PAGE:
|Artist||Antonio Visentini after Canaletto|
|Published||Joannem Baptistam Pasquali, Venice c. 1742|
|Dimensions||Image 255 x 415 mm, Plate 275 x 430 mm, Sheet 355 x 505 mm|
Plate 8 from 'Urbis Venetiarum Prospectus Celebriores ex Antonii Canal'. The plate shows the Rialto Bridge from the East. In the foreground are gondolas on the water.
'Urbis Venetiarum Prospectus Celebriores ex Antonii Canal' was a series of engravings originally commissioned by Consul Joseph Smith, based on the incredibly popular paintings by Canaletto of Venice. The engravings were first published in 1742 and then re-issued in 1751, 1754 and 1773. It was so successful it was even reprinted in the 19th century.
Giovanni Antonio Canal, known colloquially as Canaletto (1697 - 1768) was an Italian painter and printmaker. Canaletto is celebrated as the master of Venetian vedute, being one of the most popular artists for British aristocrats on the Grand Tour. Canaletto's major inspiration were the Roman vedute and capricci of Giovanni Paolo Pannini. Although best known for his paintings, Canaletto also produced a number of etchings, including a series of 30 plates of Venice and its surrounds. The interest in Canaletto's work in Britain was great, spurred by the collections of various British nobles, and especially by George III, who amassed a significant number for the Royal Collection. As a result, prints of Canaletto's vedute were in high demand.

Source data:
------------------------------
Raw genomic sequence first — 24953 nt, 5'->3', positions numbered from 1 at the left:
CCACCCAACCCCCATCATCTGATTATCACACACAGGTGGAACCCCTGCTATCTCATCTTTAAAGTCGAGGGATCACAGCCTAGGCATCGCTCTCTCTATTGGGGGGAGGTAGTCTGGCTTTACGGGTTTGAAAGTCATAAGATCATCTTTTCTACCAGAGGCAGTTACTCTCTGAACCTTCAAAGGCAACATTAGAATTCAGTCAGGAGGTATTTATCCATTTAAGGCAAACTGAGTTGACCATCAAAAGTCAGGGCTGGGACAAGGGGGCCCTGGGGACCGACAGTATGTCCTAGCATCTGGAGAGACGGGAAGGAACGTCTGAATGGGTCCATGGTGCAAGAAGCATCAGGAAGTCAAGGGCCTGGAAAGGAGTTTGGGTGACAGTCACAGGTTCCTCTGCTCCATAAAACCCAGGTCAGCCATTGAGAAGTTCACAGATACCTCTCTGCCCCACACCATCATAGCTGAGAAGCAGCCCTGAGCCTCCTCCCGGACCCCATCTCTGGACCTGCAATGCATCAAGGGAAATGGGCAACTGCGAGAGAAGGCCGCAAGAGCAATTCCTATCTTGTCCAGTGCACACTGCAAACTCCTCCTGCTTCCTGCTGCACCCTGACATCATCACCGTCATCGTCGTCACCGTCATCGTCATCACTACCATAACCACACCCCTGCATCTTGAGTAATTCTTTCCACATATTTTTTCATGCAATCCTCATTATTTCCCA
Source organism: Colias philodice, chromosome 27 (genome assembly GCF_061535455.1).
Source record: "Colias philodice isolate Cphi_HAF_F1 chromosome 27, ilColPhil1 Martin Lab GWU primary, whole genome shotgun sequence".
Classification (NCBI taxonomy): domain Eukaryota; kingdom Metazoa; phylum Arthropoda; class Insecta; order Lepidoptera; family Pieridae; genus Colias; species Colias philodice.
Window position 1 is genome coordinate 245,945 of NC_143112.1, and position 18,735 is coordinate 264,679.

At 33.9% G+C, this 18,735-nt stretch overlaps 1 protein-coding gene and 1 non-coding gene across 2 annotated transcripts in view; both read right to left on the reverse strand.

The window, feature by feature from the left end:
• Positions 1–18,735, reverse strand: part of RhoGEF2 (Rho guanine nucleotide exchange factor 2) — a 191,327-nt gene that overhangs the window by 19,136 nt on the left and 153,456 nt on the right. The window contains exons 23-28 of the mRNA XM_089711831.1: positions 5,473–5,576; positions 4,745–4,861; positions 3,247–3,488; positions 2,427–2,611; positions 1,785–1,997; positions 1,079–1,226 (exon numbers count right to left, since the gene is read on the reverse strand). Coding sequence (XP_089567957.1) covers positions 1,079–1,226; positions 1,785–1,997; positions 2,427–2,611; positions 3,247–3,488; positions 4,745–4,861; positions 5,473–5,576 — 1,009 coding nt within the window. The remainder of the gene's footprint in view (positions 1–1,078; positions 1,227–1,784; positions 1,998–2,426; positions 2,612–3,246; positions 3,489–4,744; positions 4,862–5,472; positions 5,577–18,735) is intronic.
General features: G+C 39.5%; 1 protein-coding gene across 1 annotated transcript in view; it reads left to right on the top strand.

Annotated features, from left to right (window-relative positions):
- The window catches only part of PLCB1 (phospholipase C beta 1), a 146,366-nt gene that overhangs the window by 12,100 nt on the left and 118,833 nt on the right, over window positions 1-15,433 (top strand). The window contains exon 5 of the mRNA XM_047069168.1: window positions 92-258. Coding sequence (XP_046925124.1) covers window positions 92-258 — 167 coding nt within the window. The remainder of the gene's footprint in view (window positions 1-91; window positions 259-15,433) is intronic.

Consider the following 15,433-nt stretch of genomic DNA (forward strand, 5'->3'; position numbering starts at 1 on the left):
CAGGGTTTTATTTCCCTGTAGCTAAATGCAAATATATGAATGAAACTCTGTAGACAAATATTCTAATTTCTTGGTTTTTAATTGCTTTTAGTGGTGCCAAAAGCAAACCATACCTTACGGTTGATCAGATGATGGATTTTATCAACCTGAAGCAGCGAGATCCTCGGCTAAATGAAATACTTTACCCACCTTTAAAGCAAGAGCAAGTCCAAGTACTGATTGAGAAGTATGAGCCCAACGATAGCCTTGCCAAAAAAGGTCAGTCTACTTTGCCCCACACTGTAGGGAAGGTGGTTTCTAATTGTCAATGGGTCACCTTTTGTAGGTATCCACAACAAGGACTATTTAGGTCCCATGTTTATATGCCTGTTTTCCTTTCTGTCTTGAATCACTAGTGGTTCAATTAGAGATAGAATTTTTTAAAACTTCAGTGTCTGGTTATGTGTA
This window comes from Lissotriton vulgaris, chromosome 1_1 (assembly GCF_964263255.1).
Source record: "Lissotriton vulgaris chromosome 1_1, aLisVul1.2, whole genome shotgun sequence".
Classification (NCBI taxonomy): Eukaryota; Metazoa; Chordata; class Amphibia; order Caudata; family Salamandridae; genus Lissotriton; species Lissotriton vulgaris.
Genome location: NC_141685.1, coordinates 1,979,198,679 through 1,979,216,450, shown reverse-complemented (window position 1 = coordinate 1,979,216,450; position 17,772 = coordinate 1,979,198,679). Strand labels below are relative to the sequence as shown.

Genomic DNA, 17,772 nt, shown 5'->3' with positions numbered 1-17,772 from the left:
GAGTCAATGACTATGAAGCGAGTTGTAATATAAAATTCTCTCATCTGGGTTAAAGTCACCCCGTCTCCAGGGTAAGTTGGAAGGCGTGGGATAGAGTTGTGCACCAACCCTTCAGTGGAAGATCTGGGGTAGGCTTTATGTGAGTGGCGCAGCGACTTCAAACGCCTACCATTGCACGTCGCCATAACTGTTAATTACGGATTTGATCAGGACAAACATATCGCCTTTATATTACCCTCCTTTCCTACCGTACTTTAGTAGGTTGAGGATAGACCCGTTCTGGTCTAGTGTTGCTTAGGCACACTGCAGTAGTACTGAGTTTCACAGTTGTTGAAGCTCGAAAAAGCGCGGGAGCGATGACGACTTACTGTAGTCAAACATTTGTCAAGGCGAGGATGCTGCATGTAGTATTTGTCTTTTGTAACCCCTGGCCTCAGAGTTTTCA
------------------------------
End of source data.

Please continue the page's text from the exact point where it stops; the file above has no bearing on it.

Antonio Visentini (1688 – 1782) was an Italian architectural designer, painter and engraver, known for his architectural fantasies and capricci. Born in Venice, Visentini is best known as the engraver for Canaletto's first great series of Venetian vedute published under the title 'Urbis Venetiarum Prospectus Celebriores ex Antonii Canal', organised by British resident Joseph Smith (1682–1770). The series was begun around 1728 and by the time it was completed in the 1740's, thirty-eight etchings and engravings had been printed.
Condition: Water stain to top right corner, not affecting image, some toning and foxing to sheet, minor tears to bottom margin.